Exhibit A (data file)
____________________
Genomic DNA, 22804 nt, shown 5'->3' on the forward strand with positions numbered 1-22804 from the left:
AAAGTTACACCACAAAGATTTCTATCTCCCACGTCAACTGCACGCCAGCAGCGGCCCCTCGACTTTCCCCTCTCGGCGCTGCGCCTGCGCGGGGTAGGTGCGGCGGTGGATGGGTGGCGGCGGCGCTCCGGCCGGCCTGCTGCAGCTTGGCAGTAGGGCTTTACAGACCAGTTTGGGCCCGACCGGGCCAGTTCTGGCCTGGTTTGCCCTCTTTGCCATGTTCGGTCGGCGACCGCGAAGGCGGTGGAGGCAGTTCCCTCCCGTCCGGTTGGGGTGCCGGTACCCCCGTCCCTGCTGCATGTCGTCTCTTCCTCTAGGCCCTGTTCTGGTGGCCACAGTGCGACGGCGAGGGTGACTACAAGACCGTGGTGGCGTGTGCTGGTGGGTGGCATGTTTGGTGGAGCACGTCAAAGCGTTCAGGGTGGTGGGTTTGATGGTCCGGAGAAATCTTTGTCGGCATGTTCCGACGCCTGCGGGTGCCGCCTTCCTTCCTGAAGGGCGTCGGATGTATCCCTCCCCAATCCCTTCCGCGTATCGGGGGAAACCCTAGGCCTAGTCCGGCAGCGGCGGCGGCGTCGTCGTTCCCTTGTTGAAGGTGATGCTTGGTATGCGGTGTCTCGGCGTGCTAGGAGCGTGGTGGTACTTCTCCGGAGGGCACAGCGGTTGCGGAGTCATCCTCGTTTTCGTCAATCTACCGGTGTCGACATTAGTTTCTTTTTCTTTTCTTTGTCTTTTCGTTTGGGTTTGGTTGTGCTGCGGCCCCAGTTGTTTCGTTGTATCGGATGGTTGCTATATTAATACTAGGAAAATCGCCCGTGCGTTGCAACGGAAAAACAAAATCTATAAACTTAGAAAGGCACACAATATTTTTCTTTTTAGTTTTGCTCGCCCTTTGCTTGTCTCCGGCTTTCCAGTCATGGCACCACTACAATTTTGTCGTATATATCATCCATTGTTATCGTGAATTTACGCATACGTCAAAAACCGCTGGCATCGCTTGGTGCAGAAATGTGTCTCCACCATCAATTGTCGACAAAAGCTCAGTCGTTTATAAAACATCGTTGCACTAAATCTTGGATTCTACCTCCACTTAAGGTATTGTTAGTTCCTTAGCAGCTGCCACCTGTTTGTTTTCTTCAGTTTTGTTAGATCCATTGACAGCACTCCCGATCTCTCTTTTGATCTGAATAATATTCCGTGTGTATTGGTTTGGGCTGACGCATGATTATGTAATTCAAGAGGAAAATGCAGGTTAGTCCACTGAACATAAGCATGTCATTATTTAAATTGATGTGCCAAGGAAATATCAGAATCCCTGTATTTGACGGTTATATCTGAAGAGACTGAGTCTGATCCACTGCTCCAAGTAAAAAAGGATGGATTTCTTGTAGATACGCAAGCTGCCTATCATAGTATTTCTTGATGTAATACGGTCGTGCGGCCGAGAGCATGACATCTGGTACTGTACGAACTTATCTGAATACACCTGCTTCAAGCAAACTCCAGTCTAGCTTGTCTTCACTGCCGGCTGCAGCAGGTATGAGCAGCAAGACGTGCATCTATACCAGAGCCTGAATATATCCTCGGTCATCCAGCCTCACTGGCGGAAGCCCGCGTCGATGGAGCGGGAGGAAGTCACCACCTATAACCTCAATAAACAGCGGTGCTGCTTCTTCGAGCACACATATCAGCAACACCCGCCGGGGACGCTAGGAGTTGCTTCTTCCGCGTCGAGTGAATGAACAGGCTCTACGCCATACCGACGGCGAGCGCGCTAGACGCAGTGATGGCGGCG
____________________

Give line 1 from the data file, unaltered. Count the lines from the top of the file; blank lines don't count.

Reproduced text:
Genomic DNA, 22804 nt, shown 5'->3' on the forward strand with positions numbered 1-22804 from the left: